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Bad E-discovery Questions Result in $30,000 Cost-shift To Plaintiff's Tab

You sue your employer for gender discrimination, alleging that your male counterparts were given better jobs and more raises than you.  You think you can prove it, too, so your lawyer fires off a set of standard demands for production of documents asking for evidence of the supposed scheme utilized by your employer.

And you're hep, too.  You remember to ask the company to produce emails between the managers.  You even suggest certain search terms to utilize to find these documents from backup tapes the company has in storage.  In fact, you're so hep that you fashion searches broader than endorsed on one of the series of seminal e-discovery cases, Zubulake v. UBS Warburg LLC.   

But there's just one problem.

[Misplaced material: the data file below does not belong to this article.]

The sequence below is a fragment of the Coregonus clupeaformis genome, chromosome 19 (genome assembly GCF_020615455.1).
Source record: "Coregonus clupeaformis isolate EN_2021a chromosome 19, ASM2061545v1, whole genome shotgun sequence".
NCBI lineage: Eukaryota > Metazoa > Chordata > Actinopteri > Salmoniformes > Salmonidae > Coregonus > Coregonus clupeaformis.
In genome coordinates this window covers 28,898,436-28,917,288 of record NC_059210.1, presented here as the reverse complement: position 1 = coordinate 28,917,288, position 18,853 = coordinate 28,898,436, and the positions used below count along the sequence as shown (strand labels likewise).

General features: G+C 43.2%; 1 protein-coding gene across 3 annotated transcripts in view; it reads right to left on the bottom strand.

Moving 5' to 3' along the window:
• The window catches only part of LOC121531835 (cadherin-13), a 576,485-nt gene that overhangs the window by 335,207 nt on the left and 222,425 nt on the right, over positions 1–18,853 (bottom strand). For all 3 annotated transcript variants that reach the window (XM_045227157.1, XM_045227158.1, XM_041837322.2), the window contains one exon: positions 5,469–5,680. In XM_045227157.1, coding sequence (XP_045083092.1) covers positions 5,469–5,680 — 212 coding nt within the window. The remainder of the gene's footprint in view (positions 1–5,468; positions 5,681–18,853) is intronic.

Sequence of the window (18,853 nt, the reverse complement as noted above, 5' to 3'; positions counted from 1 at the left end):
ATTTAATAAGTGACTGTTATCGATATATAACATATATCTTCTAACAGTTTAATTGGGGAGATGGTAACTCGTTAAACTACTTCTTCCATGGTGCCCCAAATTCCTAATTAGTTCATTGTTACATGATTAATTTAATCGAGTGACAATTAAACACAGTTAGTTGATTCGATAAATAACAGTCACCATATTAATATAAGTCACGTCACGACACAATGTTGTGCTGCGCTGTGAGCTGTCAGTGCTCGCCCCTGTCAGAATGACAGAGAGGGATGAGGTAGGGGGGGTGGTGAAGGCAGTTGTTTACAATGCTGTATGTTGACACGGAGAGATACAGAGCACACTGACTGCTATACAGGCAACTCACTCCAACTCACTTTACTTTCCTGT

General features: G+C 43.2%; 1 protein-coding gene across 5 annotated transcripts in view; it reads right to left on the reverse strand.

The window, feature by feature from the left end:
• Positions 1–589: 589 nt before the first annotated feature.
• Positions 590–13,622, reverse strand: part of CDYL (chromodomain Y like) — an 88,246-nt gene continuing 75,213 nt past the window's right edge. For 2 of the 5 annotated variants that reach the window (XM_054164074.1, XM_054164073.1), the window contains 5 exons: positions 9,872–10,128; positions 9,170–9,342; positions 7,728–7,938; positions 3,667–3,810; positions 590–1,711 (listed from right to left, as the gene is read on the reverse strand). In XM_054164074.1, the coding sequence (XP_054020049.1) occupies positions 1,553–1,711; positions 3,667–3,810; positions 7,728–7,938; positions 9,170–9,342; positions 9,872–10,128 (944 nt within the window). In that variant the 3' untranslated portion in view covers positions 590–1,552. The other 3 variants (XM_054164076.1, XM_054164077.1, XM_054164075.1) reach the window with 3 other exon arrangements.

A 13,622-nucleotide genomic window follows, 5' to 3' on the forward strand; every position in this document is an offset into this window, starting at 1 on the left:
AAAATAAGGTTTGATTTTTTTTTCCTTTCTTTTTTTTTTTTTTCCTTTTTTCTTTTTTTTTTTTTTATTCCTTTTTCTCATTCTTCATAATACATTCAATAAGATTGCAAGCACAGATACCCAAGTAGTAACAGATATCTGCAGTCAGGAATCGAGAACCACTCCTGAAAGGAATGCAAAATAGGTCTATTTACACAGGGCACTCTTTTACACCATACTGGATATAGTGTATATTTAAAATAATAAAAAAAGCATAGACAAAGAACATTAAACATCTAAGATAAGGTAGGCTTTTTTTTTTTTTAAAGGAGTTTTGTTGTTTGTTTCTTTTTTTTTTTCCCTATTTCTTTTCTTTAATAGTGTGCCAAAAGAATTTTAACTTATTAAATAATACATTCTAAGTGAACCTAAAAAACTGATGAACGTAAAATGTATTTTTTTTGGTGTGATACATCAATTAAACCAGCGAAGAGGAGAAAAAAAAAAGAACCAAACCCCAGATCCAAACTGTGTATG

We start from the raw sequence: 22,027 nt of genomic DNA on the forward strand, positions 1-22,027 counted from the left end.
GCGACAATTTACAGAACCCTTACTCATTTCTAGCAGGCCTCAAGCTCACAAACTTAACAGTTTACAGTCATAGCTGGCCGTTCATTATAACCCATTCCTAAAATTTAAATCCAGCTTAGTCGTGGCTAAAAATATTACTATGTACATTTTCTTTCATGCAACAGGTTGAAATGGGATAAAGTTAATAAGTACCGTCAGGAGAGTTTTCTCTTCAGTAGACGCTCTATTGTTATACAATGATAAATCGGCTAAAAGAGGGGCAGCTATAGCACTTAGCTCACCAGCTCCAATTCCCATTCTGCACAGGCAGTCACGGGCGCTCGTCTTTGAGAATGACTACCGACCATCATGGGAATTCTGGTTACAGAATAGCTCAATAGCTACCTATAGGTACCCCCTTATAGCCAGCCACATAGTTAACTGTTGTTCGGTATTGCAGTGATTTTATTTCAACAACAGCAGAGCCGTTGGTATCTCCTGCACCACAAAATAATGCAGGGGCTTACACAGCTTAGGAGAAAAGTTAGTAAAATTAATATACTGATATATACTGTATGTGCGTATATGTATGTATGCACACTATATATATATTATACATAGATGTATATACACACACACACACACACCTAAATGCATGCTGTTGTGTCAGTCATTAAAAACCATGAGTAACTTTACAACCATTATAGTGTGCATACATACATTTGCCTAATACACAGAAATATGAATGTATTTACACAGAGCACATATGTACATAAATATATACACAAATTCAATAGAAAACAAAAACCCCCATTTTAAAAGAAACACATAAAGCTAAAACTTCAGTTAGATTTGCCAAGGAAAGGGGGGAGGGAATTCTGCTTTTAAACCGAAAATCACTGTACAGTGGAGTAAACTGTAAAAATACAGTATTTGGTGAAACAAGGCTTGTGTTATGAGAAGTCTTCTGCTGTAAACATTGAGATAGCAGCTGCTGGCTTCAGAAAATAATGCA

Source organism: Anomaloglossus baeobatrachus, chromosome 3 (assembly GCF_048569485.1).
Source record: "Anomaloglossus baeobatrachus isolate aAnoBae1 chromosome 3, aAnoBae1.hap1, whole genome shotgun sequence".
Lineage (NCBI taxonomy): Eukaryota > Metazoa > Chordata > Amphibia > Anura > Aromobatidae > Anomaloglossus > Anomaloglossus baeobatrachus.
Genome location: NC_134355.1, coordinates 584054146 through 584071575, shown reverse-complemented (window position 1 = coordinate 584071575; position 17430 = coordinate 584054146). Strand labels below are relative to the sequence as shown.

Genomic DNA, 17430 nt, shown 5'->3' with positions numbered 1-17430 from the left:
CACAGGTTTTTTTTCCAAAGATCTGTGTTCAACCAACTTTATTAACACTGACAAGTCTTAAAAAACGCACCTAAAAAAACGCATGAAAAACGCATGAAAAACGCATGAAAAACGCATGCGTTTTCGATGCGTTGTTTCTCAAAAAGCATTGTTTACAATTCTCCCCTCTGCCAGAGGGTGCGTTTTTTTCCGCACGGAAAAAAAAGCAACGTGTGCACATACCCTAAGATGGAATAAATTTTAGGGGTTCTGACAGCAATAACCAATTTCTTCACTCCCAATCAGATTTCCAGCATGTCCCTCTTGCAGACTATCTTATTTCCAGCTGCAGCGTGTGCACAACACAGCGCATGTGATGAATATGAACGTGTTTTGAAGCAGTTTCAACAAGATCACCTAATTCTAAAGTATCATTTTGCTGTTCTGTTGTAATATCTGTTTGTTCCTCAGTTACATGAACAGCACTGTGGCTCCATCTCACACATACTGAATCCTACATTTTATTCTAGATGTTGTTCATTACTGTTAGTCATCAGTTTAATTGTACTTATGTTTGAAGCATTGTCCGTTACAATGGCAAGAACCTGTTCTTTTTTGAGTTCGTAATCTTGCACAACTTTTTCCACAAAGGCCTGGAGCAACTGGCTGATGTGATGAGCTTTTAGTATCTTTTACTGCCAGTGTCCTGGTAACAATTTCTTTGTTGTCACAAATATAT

There's little if any resulting evidence, and the company spent over a quarter million dollars to find out relatively nothing was there. 

Well, with the money spent, I guess there's two problems.  That's where the cost-shifting comes in. 

In our case, the company applied to the Court to reallocate the costs from it to the Plaintiff in the case Claudia Quinby v. WestLB AG, No. 04 Civ. 7406, S.D. N.Y.  She couldn't seem to fashion a good question to get the discovery results she wanted.  The Court weighed the seven-factor Zubulake test to determine who should bear the burden of the cost of electronic discovery, and got stuck on the marginal utility factor.  The Court reasoned that since the results were something very much less than spectacular, the Plaintiff should bear some of the cost, and shifted some $30,000.00 to her.    A small consolation compared to such a big bill, but a consolation prize nonetheless.

Be careful what you wish for.

Printer friendly page Permalink Email to a friend Posted by J. Craig Williams on Saturday, September 23, 2006 at 11:09 Comments Closed (0) |
 
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